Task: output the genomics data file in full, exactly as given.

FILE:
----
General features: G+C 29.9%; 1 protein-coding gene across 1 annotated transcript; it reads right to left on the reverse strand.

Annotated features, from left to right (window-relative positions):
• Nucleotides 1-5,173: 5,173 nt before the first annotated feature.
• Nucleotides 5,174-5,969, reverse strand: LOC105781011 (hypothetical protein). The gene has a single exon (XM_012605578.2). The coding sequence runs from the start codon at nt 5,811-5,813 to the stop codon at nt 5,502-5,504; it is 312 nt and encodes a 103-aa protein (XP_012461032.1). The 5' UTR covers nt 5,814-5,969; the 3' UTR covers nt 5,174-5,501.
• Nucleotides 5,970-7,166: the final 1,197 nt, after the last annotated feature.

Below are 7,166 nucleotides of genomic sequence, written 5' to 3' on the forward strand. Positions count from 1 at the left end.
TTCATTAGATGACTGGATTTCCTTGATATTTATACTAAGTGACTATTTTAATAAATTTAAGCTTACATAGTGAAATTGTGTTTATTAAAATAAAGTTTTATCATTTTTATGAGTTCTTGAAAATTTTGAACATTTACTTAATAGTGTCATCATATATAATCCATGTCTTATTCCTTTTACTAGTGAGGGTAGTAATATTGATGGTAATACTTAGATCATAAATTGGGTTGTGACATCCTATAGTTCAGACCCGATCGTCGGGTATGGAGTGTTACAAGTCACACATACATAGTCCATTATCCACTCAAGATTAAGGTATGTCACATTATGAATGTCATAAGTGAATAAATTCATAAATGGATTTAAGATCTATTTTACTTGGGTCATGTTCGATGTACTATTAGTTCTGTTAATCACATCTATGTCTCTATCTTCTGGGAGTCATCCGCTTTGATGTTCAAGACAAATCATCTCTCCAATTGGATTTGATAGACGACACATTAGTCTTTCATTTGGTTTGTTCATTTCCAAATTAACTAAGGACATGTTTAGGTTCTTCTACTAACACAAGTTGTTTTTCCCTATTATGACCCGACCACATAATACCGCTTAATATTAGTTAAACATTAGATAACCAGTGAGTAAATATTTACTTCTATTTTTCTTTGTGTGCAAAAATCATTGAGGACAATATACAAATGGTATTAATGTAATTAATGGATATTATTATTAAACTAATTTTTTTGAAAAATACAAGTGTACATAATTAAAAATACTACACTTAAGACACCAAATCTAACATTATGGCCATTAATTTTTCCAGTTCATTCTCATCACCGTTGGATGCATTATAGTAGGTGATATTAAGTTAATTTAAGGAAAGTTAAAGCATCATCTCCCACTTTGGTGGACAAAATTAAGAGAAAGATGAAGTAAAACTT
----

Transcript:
General features: G+C 29.9%; 1 protein-coding gene across 1 annotated transcript; it reads right to left on the reverse strand.

Annotated features, from left to right (window-relative positions):
• Nucleotides 1-5,173: 5,173 nt before the first annotated feature.
• Nucleotides 5,174-5,969, reverse strand: LOC105781011 (hypothetical protein). The gene has a single exon (XM_012605578.2). The coding sequence runs from the start codon at nt 5,811-5,813 to the stop codon at nt 5,502-5,504; it is 312 nt and encodes a 103-aa protein (XP_012461032.1). The 5' UTR covers nt 5,814-5,969; the 3' UTR covers nt 5,174-5,501.
• Nucleotides 5,970-7,166: the final 1,197 nt, after the last annotated feature.

Below are 7,166 nucleotides of genomic sequence, written 5' to 3' on the forward strand. Positions count from 1 at the left end.
TTCATTAGATGACTGGATTTCCTTGATATTTATACTAAGTGACTATTTTAATAAATTTAAGCTTACATAGTGAAATTGTGTTTATTAAAATAAAGTTTTATCATTTTTATGAGTTCTTGAAAATTTTGAACATTTACTTAATAGTGTCATCATATATAATCCATGTCTTATTCCTTTTACTAGTGAGGGTAGTAATATTGATGGTAATACTTAGATCATAAATTGGGTTGTGACATCCTATAGTTCAGACCCGATCGTCGGGTATGGAGTGTTACAAGTCACACATACATAGTCCATTATCCACTCAAGATTAAGGTATGTCACATTATGAATGTCATAAGTGAATAAATTCATAAATGGATTTAAGATCTATTTTACTTGGGTCATGTTCGATGTACTATTAGTTCTGTTAATCACATCTATGTCTCTATCTTCTGGGAGTCATCCGCTTTGATGTTCAAGACAAATCATCTCTCCAATTGGATTTGATAGACGACACATTAGTCTTTCATTTGGTTTGTTCATTTCCAAATTAACTAAGGACATGTTTAGGTTCTTCTACTAACACAAGTTGTTTTTCCCTATTATGACCCGACCACATAATACCGCTTAATATTAGTTAAACATTAGATAACCAGTGAGTAAATATTTACTTCTATTTTTCTTTGTGTGCAAAAATCATTGAGGACAATATACAAATGGTATTAATGTAATTAATGGATATTATTATTAAACTAATTTTTTTGAAAAATACAAGTGTACATAATTAAAAATACTACACTTAAGACACCAAATCTAACATTATGGCCATTAATTTTTCCAGTTCATTCTCATCACCGTTGGATGCATTATAGTAGGTGATATTAAGTTAATTTAAGGAAAGTTAAAGCATCATCTCCCACTTTGGTGGACAAAATTAAGAGAAAGATGAAGTAAAACTT